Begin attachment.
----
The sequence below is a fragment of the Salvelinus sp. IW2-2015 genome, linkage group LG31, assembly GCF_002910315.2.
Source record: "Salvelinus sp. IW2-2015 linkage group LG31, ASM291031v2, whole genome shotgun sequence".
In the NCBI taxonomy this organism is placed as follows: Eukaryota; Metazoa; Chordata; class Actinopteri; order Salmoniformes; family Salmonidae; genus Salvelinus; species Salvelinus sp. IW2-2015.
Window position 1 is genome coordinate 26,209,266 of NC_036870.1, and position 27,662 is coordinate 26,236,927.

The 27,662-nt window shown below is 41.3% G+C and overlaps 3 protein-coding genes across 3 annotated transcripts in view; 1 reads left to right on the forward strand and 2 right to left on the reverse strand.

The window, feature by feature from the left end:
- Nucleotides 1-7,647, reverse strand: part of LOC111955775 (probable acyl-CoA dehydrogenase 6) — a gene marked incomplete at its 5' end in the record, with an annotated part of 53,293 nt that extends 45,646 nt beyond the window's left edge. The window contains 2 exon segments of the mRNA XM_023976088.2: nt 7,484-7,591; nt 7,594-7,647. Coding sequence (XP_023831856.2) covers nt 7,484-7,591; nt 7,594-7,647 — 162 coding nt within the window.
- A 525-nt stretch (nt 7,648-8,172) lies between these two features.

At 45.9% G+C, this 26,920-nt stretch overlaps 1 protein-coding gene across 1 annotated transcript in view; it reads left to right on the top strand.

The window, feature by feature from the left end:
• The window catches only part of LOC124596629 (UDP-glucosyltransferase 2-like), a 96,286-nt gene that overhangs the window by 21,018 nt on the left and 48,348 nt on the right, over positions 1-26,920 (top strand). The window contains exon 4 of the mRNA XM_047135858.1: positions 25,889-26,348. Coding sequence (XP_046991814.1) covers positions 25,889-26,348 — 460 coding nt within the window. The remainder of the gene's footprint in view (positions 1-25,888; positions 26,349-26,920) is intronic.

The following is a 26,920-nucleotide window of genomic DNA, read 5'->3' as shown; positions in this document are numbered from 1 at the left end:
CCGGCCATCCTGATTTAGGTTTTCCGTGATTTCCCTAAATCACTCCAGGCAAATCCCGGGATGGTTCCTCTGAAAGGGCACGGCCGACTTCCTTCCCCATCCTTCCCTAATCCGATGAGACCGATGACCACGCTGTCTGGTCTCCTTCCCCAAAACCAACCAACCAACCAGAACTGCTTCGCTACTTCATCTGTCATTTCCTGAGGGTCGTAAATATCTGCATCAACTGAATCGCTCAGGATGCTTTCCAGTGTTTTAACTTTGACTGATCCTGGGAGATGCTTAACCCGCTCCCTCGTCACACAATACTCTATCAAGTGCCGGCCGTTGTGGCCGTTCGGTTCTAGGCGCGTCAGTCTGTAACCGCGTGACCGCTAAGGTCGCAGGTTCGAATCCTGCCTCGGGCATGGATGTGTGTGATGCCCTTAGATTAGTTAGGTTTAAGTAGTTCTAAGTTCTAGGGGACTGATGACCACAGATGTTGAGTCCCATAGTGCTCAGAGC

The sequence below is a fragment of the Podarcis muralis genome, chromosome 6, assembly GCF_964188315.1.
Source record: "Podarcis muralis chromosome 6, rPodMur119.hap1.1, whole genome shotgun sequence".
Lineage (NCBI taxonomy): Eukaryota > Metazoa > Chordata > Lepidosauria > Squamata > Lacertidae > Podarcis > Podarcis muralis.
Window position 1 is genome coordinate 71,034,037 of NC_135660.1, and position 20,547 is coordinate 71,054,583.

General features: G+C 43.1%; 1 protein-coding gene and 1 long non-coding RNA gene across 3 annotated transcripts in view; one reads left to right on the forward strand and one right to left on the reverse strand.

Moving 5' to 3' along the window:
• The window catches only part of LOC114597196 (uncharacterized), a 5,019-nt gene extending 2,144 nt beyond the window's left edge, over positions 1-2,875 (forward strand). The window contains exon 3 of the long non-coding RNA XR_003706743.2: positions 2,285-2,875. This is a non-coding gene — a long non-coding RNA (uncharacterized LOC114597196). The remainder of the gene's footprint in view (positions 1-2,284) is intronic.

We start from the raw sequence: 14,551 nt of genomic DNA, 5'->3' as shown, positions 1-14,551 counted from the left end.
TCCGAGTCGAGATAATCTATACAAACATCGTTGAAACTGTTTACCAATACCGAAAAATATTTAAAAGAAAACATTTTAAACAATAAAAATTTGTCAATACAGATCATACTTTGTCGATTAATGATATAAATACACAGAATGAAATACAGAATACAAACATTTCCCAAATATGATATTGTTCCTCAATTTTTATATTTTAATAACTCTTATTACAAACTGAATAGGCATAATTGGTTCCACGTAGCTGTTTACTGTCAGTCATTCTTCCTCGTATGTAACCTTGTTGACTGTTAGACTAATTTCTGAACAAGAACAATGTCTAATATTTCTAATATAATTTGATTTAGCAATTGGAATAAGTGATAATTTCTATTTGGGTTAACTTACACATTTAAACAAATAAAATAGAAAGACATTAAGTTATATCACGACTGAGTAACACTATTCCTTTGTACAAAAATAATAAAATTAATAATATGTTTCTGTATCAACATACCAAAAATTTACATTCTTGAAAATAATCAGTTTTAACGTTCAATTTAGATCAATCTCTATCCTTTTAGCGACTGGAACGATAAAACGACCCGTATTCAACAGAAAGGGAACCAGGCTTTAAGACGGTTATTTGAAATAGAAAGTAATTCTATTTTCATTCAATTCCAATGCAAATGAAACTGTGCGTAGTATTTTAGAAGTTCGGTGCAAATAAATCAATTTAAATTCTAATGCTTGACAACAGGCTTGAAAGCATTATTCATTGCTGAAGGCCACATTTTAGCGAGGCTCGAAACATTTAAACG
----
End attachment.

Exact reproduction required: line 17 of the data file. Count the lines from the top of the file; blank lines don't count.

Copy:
Window position 1 is genome coordinate 71,034,037 of NC_135660.1, and position 20,547 is coordinate 71,054,583.